AbaThembu nation lays claim to the whole country – Committee to respond_1

PORT ELIZABETH, February 5 (ANA) – The Select Committee on Petitions and Executive Undertakings said on Wednesday that it would table a report for debate before the NCOP on the claim from Votani Majola that the Thembuland Royal Empire were the original owners of the land covering all of South Africa…

The petition was submitted to the NCOP in 2018 and referred to the select committee, which invited the petitioner and other stakeholders for further inputs before compiling the report.

Committee chairperson, Zukiswa Ncitha, said the committee had complied with all the requirements of processing a petition.

“We have looked at all the issues and found out that at the crux of the petition is the issue of land, but also without undermining the issues of housing, public works and complaints about the Eastern Cape Office of the Premier, which he also raises and a number of political dissatisfaction and complaints,” she said.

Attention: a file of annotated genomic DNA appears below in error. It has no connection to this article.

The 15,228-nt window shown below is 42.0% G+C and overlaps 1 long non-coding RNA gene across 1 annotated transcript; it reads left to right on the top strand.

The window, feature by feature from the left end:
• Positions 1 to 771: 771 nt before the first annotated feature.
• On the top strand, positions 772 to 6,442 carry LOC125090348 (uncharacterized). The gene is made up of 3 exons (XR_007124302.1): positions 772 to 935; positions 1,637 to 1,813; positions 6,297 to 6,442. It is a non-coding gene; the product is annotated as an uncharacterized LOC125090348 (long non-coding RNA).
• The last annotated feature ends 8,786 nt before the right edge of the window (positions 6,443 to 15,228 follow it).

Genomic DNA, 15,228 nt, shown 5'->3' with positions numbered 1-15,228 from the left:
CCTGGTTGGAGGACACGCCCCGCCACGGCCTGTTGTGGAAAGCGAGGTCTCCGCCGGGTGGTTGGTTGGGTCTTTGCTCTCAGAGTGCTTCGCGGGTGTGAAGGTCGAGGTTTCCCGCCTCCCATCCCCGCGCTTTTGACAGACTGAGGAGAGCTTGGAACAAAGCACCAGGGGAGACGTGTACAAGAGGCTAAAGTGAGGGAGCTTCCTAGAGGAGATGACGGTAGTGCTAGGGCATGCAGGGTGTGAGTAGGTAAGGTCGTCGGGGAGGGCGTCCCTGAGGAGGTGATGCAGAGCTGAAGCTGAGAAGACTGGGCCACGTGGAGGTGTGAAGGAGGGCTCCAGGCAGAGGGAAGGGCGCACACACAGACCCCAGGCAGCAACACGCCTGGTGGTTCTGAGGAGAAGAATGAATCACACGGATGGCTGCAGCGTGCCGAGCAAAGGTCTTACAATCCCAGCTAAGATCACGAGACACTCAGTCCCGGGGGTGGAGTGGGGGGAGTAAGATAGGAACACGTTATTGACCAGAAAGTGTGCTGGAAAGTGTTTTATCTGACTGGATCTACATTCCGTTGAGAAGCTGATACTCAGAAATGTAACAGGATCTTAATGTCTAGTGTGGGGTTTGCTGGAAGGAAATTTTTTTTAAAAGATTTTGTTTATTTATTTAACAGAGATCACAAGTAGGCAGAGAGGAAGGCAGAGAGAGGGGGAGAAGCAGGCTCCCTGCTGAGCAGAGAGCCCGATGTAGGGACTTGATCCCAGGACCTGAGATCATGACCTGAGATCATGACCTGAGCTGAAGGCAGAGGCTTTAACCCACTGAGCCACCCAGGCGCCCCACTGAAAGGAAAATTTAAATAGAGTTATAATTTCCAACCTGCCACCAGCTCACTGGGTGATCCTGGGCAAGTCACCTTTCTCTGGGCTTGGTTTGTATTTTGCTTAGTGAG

Ncitha said the committee was unable to make any move on the issue of land because of the process that was underway in the National Assembly on the possible amendment of section 25 of the Constitution, to allow for land expropriation without compensation.

“As soon as the National Assembly completes that process, we will be able to respond to the petitioner. We will communicate that to the petitioner and respond to the other matters,” Ncitha said.
Emperor claims AbaThembu people were the first to arrive in SA

In the petition Majola, who calls himself Emperor Thembu II of the AbaThembu Royal Empire, submitted that he represents AbaThembu from all the nine provinces and claims that AbaThembu were the first to arrive in South Africa more than 2,300 years ago.

He submitted that this is informed by a variety of factors that include, but are not limited to, historical factors, heritage factors, traditional factors, cultural factors and many more.

He further suggests that a genuine debate on land must start with the original land owners who are the AbaThembu Nation.